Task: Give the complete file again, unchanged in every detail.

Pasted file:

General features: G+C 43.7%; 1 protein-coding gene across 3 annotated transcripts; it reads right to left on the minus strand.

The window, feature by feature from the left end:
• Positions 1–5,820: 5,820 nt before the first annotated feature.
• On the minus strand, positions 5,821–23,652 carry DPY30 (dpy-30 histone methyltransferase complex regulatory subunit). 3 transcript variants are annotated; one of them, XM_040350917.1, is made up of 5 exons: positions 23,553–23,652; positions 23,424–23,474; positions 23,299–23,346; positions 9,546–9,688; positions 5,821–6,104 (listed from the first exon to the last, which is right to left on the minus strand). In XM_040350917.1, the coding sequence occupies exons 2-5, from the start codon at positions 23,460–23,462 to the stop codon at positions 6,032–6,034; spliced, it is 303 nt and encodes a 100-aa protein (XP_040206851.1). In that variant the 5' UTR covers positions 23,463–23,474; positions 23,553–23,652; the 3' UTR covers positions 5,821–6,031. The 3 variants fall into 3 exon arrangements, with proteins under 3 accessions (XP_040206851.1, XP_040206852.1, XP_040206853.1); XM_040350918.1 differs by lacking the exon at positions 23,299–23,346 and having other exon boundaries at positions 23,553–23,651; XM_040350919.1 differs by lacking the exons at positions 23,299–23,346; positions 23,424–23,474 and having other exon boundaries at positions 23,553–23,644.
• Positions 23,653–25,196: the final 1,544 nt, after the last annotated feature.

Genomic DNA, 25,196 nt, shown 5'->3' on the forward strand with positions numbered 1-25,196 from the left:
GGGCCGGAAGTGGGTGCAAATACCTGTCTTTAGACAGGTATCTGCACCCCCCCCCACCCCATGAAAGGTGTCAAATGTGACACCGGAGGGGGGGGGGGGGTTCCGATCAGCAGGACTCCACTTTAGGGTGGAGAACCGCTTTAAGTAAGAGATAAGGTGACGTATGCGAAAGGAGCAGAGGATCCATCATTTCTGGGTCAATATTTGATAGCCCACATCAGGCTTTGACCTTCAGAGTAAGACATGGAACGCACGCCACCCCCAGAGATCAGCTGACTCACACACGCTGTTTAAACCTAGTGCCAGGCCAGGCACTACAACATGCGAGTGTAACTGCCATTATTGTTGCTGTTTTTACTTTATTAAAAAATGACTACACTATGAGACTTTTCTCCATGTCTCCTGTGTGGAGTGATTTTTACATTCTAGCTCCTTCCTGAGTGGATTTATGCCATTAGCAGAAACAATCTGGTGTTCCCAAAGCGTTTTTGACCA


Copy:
General features: G+C 43.7%; 1 protein-coding gene across 3 annotated transcripts; it reads right to left on the minus strand.

The window, feature by feature from the left end:
• Positions 1–5,820: 5,820 nt before the first annotated feature.
• On the minus strand, positions 5,821–23,652 carry DPY30 (dpy-30 histone methyltransferase complex regulatory subunit). 3 transcript variants are annotated; one of them, XM_040350917.1, is made up of 5 exons: positions 23,553–23,652; positions 23,424–23,474; positions 23,299–23,346; positions 9,546–9,688; positions 5,821–6,104 (listed from the first exon to the last, which is right to left on the minus strand). In XM_040350917.1, the coding sequence occupies exons 2-5, from the start codon at positions 23,460–23,462 to the stop codon at positions 6,032–6,034; spliced, it is 303 nt and encodes a 100-aa protein (XP_040206851.1). In that variant the 5' UTR covers positions 23,463–23,474; positions 23,553–23,652; the 3' UTR covers positions 5,821–6,031. The 3 variants fall into 3 exon arrangements, with proteins under 3 accessions (XP_040206851.1, XP_040206852.1, XP_040206853.1); XM_040350918.1 differs by lacking the exon at positions 23,299–23,346 and having other exon boundaries at positions 23,553–23,651; XM_040350919.1 differs by lacking the exons at positions 23,299–23,346; positions 23,424–23,474 and having other exon boundaries at positions 23,553–23,644.
• Positions 23,653–25,196: the final 1,544 nt, after the last annotated feature.

Genomic DNA, 25,196 nt, shown 5'->3' on the forward strand with positions numbered 1-25,196 from the left:
GGGCCGGAAGTGGGTGCAAATACCTGTCTTTAGACAGGTATCTGCACCCCCCCCCACCCCATGAAAGGTGTCAAATGTGACACCGGAGGGGGGGGGGGGGTTCCGATCAGCAGGACTCCACTTTAGGGTGGAGAACCGCTTTAAGTAAGAGATAAGGTGACGTATGCGAAAGGAGCAGAGGATCCATCATTTCTGGGTCAATATTTGATAGCCCACATCAGGCTTTGACCTTCAGAGTAAGACATGGAACGCACGCCACCCCCAGAGATCAGCTGACTCACACACGCTGTTTAAACCTAGTGCCAGGCCAGGCACTACAACATGCGAGTGTAACTGCCATTATTGTTGCTGTTTTTACTTTATTAAAAAATGACTACACTATGAGACTTTTCTCCATGTCTCCTGTGTGGAGTGATTTTTACATTCTAGCTCCTTCCTGAGTGGATTTATGCCATTAGCAGAAACAATCTGGTGTTCCCAAAGCGTTTTTGACCA